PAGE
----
Oil Stocks: No Thanks — Oil Stock Price Outlook

Oil Stocks: No Thanks — Oil Stock Price Outlook

Today’s Daily Reckoning Australia turns its attention to the oil price.

Brent crude is trading around US$77 a barrel. There is a bullish narrative forming around the whole sector.

The Australian Financial Review ran an article last week headlined ‘Energy stock disconnect gets “crazy”’ and began with…

The share prices of Australia’s major oil and gas producers remain stubbornly subdued despite bullish commodity prices, leading to concerns that the sector is being unreasonably discounted on ESG grounds that have rocketed up the agenda for investors since the onset of COVID-19.’

I’ve been sceptical of the oil price for the entirety of this rally. I’m still the same way now.

But it can’t be denied that the price is defying this expectation.

Both my colleagues Greg Canavan and Murray Dawes are surfing this wave profitably already.

Perhaps I’m burnt by experience.

In 2018 I put a lot of work into oil and concluded that there were good odds of it going higher.

In October 2018 the oil price collapsed 40%. You might recall the US share market dived around this time too.

Part of my objection to seeing a sustained rise in oil from here is the notion that there’s not enough oil to go around.

Consider the strategic reserves that the US and China hold.

In the US this is known as the Strategic Petroleum Reserve (SPR). Last time I checked it had 638 million barrels.

Here’s an observation. The SPR is redundant. Most of these barrels could be sold into the market and the money put to use elsewhere.

A little history makes this clear. The SPR came into existence after the oil shocks 50 years ago.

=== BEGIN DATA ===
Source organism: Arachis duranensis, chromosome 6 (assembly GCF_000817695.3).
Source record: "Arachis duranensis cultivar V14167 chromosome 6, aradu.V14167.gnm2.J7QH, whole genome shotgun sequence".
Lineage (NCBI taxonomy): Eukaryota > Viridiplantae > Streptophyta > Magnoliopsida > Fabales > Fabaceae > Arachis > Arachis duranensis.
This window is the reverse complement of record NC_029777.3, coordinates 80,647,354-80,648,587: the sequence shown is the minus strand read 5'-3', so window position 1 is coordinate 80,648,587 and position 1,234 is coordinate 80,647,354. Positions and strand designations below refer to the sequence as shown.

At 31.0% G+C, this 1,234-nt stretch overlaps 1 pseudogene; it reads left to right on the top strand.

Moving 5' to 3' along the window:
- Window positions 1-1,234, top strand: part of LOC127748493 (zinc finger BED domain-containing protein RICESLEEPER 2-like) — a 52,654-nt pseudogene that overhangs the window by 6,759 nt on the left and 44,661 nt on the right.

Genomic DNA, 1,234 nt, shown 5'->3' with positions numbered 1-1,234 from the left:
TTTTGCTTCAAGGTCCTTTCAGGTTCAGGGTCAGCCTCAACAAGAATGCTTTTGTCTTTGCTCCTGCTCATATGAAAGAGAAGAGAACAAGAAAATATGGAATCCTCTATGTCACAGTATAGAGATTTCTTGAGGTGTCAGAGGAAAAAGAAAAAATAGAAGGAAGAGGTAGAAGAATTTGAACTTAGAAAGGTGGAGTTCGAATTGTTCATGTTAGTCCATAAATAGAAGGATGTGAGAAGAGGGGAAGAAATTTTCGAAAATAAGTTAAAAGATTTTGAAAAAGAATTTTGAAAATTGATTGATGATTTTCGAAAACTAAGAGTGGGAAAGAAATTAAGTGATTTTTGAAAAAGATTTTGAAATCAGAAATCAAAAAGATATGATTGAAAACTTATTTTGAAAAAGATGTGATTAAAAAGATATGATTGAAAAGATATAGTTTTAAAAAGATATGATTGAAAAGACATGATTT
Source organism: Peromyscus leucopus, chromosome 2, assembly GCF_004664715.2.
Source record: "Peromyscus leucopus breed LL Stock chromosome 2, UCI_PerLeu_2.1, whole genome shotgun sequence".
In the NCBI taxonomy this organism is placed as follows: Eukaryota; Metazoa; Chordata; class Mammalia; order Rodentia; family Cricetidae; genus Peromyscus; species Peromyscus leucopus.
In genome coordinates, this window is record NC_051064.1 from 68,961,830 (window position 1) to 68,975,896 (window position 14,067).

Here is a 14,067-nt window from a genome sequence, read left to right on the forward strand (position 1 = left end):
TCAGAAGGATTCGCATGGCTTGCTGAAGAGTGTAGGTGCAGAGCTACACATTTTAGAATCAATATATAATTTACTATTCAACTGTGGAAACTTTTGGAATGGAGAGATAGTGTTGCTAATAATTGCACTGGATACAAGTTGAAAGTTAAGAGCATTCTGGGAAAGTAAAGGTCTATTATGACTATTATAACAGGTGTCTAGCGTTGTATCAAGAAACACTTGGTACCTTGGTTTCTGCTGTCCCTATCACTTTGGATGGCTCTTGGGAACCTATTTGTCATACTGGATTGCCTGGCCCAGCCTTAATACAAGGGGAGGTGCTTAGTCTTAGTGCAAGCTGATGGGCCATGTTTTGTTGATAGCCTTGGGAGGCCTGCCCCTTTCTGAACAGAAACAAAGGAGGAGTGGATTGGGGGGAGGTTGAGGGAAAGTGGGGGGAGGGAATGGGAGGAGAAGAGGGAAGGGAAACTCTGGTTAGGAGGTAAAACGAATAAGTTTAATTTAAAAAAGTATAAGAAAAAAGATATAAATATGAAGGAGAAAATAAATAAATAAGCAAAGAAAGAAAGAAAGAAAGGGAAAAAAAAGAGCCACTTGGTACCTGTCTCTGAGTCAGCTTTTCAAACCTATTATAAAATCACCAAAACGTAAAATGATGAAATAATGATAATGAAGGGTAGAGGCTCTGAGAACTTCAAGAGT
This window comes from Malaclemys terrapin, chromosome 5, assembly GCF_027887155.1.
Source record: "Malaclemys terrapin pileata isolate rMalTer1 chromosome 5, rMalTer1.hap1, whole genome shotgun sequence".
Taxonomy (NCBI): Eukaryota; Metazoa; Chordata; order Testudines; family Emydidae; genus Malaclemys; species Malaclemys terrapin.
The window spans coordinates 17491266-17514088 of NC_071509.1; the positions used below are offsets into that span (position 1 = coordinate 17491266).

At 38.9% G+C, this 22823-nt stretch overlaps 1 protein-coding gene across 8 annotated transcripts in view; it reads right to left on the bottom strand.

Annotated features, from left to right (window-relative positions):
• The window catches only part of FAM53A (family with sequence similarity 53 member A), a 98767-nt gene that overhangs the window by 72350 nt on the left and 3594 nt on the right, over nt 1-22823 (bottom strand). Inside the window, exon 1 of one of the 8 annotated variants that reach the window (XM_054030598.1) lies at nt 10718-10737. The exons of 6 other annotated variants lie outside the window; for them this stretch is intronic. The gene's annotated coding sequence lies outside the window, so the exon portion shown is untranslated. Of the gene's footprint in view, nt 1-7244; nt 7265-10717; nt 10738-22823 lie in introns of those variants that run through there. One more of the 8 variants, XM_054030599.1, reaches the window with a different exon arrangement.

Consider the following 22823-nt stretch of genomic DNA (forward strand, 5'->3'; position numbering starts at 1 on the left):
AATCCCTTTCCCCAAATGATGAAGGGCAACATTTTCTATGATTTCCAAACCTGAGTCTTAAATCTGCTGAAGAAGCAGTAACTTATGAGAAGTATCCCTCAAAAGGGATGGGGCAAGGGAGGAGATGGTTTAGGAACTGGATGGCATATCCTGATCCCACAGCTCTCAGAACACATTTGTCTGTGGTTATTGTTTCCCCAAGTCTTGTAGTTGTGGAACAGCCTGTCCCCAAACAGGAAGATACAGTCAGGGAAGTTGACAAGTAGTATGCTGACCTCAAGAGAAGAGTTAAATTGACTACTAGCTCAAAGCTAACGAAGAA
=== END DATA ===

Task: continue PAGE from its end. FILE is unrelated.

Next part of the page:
The US didn’t want to be held hostage to the Middle Eastern producers whenever they felt like sticking it to the US.

US oil production was also declining at the time.

The world has long since moved on.

The US economy still uses a lot of oil — but the US now has ample domestic reserves and production that the shale fields can provide as needed.

And the bargaining power of OPEC is not what it was. In 1979 they had oil and the world had no choice but to play ball with them.

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Oil’s days are numbered now. Nobody knows the specific time frame on how numbered.

But a high oil price merely speeds the urgency of the transition away from fossil fuels and makes renewables more competitive.

The Middle Easterners must also know that they have no guarantee now that any oil in their fields will leave the ground and turn into cash.

They have every incentive to pump every barrel they can to monetise it. Future production may never come.

And so, we come back to the oil stocks.

Some of them have very good cash flows, no doubt. But it’s unlikely they’ll ever carry much growth premium.

What do I mean? Most stocks trade on a multiple of 10–15 times earnings.

But there’s no guarantees here either.

It’s perfectly possible, depending on the vagaries of the market, for a stock to trade on a P/E of 1 or 2. You pay for cash flow and that’s what you get.

I’m not saying this will happen, only it’s a possibility.

It’s also likely some sort of carbon price or penalty is coming toward oil producers.

Perhaps this is what is suppressing their prices now — the market is discounting these charges.

I’m not sure. But I’m inclined to put oil shares in the too hard basket from all this.

The lord knows it’s hard enough to figure out whether the price is going up or down, let alone all the other variables (field flows, exploration, expenses, etc).

It’s not as if there aren’t opportunities elsewhere in the market.

However, I’m prepared to be surprised here. One analyst I follow from time to time suggests the Fed and US powers that be don’t mind a high oil price because they can blame the coming inflation on oil instead of their loose monetary policy.

Is this possible? Sure.

I remember a guy wrote a book, whose name I can’t remember now, saying that the US used the high oil price before 2008 to try and screw the Chinese (a heavy importer) at the time.

Geopolitics is a nasty business. I don’t know if either of the above points are valid. They are just opinions I’ve seen.

However, for me it all adds to the same thing: oil stocks belong in the too hard basket.


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Callum Newman,
Editor, The Daily Reckoning Australia

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